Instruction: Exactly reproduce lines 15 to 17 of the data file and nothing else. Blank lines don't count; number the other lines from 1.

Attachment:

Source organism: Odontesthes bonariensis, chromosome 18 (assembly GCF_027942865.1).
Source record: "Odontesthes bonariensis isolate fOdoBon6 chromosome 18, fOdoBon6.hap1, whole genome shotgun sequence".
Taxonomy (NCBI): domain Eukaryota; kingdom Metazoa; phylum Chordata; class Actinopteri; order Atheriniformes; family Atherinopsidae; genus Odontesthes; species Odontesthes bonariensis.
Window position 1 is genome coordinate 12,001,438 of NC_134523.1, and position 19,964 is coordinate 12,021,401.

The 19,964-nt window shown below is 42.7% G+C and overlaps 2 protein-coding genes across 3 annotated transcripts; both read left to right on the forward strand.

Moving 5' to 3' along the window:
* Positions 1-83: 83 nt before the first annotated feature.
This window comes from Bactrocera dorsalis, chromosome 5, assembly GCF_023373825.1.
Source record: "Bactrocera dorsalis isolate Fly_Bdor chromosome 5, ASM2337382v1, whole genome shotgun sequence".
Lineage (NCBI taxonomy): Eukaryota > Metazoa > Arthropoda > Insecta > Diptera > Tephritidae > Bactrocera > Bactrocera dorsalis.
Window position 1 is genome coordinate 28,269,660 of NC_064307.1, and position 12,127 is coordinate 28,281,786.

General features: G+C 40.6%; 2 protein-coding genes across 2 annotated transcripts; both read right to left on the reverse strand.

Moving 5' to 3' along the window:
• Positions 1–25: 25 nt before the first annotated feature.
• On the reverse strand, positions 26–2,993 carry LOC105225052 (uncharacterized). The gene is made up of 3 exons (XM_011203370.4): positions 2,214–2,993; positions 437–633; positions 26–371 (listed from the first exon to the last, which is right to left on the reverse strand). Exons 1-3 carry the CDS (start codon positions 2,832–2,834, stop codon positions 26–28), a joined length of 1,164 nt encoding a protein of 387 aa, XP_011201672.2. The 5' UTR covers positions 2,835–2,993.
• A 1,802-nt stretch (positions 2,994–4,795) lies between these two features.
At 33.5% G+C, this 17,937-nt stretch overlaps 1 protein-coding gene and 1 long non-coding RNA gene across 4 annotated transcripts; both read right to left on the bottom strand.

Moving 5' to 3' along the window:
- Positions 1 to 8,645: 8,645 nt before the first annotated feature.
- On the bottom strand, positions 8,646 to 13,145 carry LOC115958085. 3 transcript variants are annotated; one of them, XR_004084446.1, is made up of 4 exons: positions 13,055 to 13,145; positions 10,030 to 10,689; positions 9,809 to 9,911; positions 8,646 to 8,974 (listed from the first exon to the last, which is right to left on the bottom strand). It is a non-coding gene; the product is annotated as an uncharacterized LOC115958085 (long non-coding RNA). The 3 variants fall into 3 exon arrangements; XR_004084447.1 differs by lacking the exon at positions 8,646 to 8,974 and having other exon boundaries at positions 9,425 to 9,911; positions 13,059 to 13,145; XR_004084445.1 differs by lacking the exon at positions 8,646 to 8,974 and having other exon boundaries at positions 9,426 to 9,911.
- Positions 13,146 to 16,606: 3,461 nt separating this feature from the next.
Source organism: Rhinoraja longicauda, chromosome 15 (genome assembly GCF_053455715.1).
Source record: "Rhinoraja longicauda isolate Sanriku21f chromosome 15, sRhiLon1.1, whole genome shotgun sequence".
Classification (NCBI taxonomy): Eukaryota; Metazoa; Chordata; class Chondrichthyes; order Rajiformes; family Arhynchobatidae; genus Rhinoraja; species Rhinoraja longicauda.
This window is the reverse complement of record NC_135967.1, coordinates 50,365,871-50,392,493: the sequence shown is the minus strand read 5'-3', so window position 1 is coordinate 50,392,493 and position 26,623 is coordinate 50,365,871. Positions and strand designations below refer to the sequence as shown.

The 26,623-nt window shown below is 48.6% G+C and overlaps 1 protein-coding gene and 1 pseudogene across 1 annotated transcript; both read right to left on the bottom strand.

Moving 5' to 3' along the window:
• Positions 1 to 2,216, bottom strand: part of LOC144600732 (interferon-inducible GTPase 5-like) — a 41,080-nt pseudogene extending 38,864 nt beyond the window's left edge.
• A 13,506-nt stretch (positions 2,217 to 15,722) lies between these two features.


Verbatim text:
• On the reverse strand, positions 26–2,993 carry LOC105225052 (uncharacterized). The gene is made up of 3 exons (XM_011203370.4): positions 2,214–2,993; positions 437–633; positions 26–371 (listed from the first exon to the last, which is right to left on the reverse strand). Exons 1-3 carry the CDS (start codon positions 2,832–2,834, stop codon positions 26–28), a joined length of 1,164 nt encoding a protein of 387 aa, XP_011201672.2. The 5' UTR covers positions 2,835–2,993.
• A 1,802-nt stretch (positions 2,994–4,795) lies between these two features.
At 33.5% G+C, this 17,937-nt stretch overlaps 1 protein-coding gene and 1 long non-coding RNA gene across 4 annotated transcripts; both read right to left on the bottom strand.